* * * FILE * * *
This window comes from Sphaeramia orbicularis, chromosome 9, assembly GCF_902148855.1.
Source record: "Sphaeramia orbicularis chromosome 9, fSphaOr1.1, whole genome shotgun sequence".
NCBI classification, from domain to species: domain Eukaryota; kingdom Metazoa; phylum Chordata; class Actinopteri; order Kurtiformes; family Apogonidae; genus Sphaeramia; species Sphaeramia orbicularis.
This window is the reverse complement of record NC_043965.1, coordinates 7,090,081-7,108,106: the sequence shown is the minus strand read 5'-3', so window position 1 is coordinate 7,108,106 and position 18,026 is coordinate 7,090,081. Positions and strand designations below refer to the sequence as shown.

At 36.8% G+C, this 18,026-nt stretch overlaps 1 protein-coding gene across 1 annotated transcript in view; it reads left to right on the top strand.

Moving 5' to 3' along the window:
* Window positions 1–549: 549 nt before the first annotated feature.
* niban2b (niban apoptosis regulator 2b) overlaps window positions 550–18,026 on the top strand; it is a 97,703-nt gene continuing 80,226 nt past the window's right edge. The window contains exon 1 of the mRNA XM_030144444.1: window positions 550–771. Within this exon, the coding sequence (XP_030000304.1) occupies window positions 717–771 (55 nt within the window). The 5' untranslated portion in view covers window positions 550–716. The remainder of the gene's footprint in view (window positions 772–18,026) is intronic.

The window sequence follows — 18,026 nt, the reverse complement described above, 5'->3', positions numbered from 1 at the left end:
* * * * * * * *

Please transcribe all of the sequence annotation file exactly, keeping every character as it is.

This window comes from Sphaeramia orbicularis, chromosome 9, assembly GCF_902148855.1.
Source record: "Sphaeramia orbicularis chromosome 9, fSphaOr1.1, whole genome shotgun sequence".
NCBI classification, from domain to species: domain Eukaryota; kingdom Metazoa; phylum Chordata; class Actinopteri; order Kurtiformes; family Apogonidae; genus Sphaeramia; species Sphaeramia orbicularis.
This window is the reverse complement of record NC_043965.1, coordinates 7,090,081-7,108,106: the sequence shown is the minus strand read 5'-3', so window position 1 is coordinate 7,108,106 and position 18,026 is coordinate 7,090,081. Positions and strand designations below refer to the sequence as shown.

At 36.8% G+C, this 18,026-nt stretch overlaps 1 protein-coding gene across 1 annotated transcript in view; it reads left to right on the top strand.

Moving 5' to 3' along the window:
* Window positions 1–549: 549 nt before the first annotated feature.
* niban2b (niban apoptosis regulator 2b) overlaps window positions 550–18,026 on the top strand; it is a 97,703-nt gene continuing 80,226 nt past the window's right edge. The window contains exon 1 of the mRNA XM_030144444.1: window positions 550–771. Within this exon, the coding sequence (XP_030000304.1) occupies window positions 717–771 (55 nt within the window). The 5' untranslated portion in view covers window positions 550–716. The remainder of the gene's footprint in view (window positions 772–18,026) is intronic.

The window sequence follows — 18,026 nt, the reverse complement described above, 5'->3', positions numbered from 1 at the left end: